There is a good film to be made about privacy and permanent surveillance. This isn’t it.
The opening sequence of what a society where everyone has Google Glasses embedded in their heads would be like, is well executed. Every person is immediately identified, adverts are brought to life, information is presented constantly. In such a mass data environment everyone’s view can be accessed by authorities, which makes crime difficult. Your view, that of witnesses, your past leading up the event can all be accessed by police. This is what Clive Owen’s detective does every day. Until some bodies start turning up where the data view can’t be accessed, which in a cyborg world raises the question of what if people can be hacked? Of course when you can’t have secrets (“show me your screen from the past 10 minutes” means someone can always tell what you’ve been doing or thinking about), people will want their histories modified. This is where hackers come in and in order to solve the murders, Owen goes under cover to meet Seyfried’s Anon.
Director Andrew Niccol continues his series of near dystopias seen in Gattaca and In Time. There are interesting ideas in all his films & yet they never quite reach the potential or claim cult status (although films like In Time are perhaps underrated). Take the character of Anon for instance, Seyfried doesn’t have much to work with – we don’t know her motives, what the hacker sub culture is like, and she remains unconvincing as someone living off the grid. The last half of the film becomes tedious, it fails as detective movie or sci fi. At one point Owen says “We actually got ourselves a who dunnit” which might have given room for a neo-noir thriller, or the film could have taken on the surveillance society more. But it remains ultimately disappointing, as if Dan Brown wrote a Phillip K Dick novel.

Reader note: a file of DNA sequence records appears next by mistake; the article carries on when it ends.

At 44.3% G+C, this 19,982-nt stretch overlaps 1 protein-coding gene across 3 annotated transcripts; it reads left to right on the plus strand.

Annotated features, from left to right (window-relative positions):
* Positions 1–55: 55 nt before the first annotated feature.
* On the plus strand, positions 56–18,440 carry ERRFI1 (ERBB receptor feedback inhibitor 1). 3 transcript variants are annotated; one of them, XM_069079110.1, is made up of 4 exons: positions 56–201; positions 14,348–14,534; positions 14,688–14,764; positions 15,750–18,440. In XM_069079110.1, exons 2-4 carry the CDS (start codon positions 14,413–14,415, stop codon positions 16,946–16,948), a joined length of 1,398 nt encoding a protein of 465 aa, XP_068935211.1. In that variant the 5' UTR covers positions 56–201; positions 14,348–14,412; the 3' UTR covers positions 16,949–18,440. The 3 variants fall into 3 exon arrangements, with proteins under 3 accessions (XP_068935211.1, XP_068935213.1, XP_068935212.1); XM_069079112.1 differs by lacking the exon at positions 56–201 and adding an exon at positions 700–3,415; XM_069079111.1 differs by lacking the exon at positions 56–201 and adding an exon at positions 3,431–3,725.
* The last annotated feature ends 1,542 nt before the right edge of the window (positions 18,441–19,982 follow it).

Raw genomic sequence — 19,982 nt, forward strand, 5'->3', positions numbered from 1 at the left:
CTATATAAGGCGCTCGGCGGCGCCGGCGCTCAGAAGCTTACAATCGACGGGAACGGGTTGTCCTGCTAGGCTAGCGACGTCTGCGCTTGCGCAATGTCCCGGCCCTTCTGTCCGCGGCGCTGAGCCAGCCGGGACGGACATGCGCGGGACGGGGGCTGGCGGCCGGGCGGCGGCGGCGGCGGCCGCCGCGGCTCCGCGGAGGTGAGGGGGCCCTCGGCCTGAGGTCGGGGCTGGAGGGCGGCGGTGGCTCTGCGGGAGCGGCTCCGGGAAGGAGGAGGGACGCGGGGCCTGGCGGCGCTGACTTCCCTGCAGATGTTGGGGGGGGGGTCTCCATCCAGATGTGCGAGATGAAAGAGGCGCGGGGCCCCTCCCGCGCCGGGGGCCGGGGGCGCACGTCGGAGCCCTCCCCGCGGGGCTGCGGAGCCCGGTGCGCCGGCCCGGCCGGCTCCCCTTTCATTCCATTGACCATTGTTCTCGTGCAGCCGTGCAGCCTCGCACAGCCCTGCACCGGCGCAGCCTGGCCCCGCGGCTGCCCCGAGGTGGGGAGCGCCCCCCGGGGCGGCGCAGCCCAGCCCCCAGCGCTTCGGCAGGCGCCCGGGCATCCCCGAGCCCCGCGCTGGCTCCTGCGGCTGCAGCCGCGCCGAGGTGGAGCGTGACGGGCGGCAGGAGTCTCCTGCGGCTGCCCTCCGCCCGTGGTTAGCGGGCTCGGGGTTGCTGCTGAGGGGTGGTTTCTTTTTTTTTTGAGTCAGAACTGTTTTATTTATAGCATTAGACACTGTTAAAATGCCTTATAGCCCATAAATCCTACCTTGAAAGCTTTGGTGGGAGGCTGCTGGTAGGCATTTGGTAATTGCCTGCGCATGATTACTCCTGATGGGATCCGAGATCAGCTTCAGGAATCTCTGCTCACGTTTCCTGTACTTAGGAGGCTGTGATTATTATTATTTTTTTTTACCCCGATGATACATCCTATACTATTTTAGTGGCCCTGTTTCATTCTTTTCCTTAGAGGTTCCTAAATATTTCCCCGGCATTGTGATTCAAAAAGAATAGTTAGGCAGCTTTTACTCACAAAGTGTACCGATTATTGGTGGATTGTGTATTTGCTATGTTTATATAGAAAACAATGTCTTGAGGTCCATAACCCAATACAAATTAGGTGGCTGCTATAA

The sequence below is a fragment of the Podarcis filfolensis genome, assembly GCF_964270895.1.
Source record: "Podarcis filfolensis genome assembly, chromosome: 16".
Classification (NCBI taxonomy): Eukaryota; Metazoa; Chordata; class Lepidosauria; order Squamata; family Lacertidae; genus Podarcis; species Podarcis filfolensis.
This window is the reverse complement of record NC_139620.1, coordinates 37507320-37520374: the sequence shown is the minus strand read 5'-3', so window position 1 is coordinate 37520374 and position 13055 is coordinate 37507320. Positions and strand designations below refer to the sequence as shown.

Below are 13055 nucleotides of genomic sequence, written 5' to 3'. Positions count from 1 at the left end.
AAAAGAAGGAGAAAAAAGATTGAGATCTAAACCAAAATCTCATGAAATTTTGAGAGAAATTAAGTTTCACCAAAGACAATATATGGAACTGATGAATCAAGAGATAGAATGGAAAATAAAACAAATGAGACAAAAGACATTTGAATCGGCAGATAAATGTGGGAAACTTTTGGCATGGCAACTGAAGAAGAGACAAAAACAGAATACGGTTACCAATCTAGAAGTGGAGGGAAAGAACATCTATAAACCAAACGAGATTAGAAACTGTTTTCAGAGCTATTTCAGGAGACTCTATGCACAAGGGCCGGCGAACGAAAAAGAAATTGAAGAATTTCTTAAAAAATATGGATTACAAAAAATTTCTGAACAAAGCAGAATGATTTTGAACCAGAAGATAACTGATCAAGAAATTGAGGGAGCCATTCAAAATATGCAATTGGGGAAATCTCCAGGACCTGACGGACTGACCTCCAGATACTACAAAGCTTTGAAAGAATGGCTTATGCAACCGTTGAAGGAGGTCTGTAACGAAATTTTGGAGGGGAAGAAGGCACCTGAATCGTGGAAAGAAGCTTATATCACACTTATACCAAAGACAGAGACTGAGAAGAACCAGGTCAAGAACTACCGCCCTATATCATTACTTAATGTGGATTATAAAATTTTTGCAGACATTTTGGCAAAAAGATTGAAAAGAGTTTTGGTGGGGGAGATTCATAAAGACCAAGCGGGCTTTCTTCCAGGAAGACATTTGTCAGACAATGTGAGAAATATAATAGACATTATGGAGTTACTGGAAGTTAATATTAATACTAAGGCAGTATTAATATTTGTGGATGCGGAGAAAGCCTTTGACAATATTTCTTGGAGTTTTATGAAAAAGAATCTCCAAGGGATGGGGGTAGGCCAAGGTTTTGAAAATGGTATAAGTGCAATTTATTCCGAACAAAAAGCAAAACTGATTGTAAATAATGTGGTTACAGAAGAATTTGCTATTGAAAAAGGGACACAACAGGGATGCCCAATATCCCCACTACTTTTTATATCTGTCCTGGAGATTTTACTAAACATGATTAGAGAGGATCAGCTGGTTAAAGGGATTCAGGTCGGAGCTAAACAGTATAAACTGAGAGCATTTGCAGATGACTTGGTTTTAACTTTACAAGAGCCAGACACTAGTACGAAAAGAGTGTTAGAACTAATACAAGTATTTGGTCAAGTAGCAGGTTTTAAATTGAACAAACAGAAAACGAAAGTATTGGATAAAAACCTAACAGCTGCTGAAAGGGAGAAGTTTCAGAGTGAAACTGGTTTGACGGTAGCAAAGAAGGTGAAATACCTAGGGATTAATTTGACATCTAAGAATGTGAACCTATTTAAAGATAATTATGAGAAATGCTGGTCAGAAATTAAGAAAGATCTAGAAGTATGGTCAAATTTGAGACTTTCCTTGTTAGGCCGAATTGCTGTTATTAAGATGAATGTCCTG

As a director, Niccol has an 80s movie makers penchant for gratuitous boob shots. In using a familiar urban setting (largely Toronto), and monochrome palette, it seems near but also lacks any distinct aesthetic. I criticised Garland for being Kubrick-lite, Niccol is Garland Zero.
This is a Sky Cinema production, the third I’ve seen this year (after Monster Family and Hurricane Heist). To say it is the best of these is weak praise. There may be money at Sky Studios but there is clearly no taste. These are the sort of people who have gold plated lavatories. The production studio seems to be run by accountants whose favourite film is Stop or Mom Will Shoot. The previous two films have been hopelessly derivative, and while this had some originality in plot, you sense that Sky are the studio who will fund stuff when everyone else has said “hell, no.”